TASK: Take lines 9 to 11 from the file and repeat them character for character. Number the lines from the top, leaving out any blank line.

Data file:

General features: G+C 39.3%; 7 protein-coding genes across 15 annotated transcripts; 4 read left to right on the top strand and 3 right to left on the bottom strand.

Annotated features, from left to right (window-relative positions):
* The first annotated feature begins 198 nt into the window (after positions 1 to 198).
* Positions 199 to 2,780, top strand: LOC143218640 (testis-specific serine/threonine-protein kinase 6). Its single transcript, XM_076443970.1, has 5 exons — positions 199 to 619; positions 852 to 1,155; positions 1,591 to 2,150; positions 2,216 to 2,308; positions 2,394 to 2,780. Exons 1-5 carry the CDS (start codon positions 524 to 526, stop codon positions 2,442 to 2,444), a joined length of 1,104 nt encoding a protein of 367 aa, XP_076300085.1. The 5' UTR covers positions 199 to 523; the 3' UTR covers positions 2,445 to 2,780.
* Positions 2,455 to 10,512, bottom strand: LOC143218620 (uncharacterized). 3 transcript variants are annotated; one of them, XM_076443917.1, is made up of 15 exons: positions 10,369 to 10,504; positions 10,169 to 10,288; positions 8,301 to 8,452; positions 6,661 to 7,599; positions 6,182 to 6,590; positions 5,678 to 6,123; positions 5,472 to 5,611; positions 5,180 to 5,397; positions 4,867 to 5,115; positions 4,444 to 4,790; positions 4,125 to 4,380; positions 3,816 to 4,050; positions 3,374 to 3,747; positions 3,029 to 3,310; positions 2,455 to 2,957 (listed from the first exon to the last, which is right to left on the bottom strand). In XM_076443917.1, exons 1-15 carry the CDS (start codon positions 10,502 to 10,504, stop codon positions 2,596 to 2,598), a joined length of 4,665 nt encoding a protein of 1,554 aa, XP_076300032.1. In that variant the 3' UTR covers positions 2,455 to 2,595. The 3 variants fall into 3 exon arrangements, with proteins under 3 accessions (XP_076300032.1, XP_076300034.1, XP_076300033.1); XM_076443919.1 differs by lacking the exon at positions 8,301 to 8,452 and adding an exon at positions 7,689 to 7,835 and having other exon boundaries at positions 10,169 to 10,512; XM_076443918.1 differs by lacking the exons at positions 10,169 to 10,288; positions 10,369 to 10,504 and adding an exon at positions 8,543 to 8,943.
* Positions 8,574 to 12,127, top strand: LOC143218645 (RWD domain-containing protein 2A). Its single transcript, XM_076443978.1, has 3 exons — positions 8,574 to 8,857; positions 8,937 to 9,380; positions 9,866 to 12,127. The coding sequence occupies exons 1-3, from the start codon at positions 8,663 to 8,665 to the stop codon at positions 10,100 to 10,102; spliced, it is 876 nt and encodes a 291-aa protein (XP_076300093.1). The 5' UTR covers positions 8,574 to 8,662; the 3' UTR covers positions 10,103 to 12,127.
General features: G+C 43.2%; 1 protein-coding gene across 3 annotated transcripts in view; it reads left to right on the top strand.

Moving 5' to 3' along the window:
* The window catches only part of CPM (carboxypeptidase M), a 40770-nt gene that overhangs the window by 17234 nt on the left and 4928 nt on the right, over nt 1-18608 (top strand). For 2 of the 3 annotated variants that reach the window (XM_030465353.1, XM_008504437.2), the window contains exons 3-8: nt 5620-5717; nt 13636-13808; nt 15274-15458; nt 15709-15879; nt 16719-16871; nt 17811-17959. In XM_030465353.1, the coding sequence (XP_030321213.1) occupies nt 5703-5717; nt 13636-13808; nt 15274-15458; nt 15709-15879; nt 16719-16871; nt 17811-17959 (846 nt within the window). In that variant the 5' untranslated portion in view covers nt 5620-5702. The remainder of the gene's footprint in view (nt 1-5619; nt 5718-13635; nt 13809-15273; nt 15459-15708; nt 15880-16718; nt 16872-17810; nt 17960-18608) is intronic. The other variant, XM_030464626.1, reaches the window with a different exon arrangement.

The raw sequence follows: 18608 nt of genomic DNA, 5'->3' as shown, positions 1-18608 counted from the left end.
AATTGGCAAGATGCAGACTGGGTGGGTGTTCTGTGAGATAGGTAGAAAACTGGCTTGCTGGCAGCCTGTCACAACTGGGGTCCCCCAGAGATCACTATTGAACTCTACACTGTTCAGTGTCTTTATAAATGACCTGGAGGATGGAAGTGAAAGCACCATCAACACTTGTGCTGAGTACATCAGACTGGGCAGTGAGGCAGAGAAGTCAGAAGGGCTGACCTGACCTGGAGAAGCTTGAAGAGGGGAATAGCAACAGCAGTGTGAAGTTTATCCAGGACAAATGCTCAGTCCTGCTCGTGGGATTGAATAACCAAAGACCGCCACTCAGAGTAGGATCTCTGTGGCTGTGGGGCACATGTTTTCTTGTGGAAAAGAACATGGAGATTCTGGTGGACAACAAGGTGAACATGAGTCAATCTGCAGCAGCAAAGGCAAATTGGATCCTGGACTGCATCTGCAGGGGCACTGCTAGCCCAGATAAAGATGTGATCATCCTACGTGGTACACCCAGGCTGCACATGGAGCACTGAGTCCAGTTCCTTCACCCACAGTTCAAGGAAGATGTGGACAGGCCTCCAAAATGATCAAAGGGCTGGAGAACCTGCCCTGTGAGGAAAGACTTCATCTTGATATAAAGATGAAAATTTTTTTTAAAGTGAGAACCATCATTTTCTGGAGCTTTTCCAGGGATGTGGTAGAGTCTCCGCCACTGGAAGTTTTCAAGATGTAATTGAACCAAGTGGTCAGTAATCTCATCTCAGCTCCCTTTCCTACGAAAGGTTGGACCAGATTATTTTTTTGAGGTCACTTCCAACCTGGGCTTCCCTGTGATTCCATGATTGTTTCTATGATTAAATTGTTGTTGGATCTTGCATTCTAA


* The window catches only part of CPM (carboxypeptidase M), a 40770-nt gene that overhangs the window by 17234 nt on the left and 4928 nt on the right, over nt 1-18608 (top strand). For 2 of the 3 annotated variants that reach the window (XM_030465353.1, XM_008504437.2), the window contains exons 3-8: nt 5620-5717; nt 13636-13808; nt 15274-15458; nt 15709-15879; nt 16719-16871; nt 17811-17959. In XM_030465353.1, the coding sequence (XP_030321213.1) occupies nt 5703-5717; nt 13636-13808; nt 15274-15458; nt 15709-15879; nt 16719-16871; nt 17811-17959 (846 nt within the window). In that variant the 5' untranslated portion in view covers nt 5620-5702. The remainder of the gene's footprint in view (nt 1-5619; nt 5718-13635; nt 13809-15273; nt 15459-15708; nt 15880-16718; nt 16872-17810; nt 17960-18608) is intronic. The other variant, XM_030464626.1, reaches the window with a different exon arrangement.

The raw sequence follows: 18608 nt of genomic DNA, 5'->3' as shown, positions 1-18608 counted from the left end.
AATTGGCAAGATGCAGACTGGGTGGGTGTTCTGTGAGATAGGTAGAAAACTGGCTTGCTGGCAGCCTGTCACAACTGGGGTCCCCCAGAGATCACTATTGAACTCTACACTGTTCAGTGTCTTTATAAATGACCTGGAGGATGGAAGTGAAAGCACCATCAACACTTGTGCTGAGTACATCAGACTGGGCAGTGAGGCAGAGAAGTCAGAAGGGCTGACCTGACCTGGAGAAGCTTGAAGAGGGGAATAGCAACAGCAGTGTGAAGTTTATCCAGGACAAATGCTCAGTCCTGCTCGTGGGATTGAATAACCAAAGACCGCCACTCAGAGTAGGATCTCTGTGGCTGTGGGGCACATGTTTTCTTGTGGAAAAGAACATGGAGATTCTGGTGGACAACAAGGTGAACATGAGTCAATCTGCAGCAGCAAAGGCAAATTGGATCCTGGACTGCATCTGCAGGGGCACTGCTAGCCCAGATAAAGATGTGATCATCCTACGTGGTACACCCAGGCTGCACATGGAGCACTGAGTCCAGTTCCTTCACCCACAGTTCAAGGAAGATGTGGACAGGCCTCCAAAATGATCAAAGGGCTGGAGAACCTGCCCTGTGAGGAAAGACTTCATCTTGATATAAAGATGAAAATTTTTTTTAAAGTGAGAACCATCATTTTCTGGAGCTTTTCCAGGGATGTGGTAGAGTCTCCGCCACTGGAAGTTTTCAAGATGTAATTGAACCAAGTGGTCAGTAATCTCATCTCAGCTCCCTTTCCTACGAAAGGTTGGACCAGATTATTTTTTTGAGGTCACTTCCAACCTGGGCTTCCCTGTGATTCCATGATTGTTTCTATGATTAAATTGTTGTTGGATCTTGCATTCTAA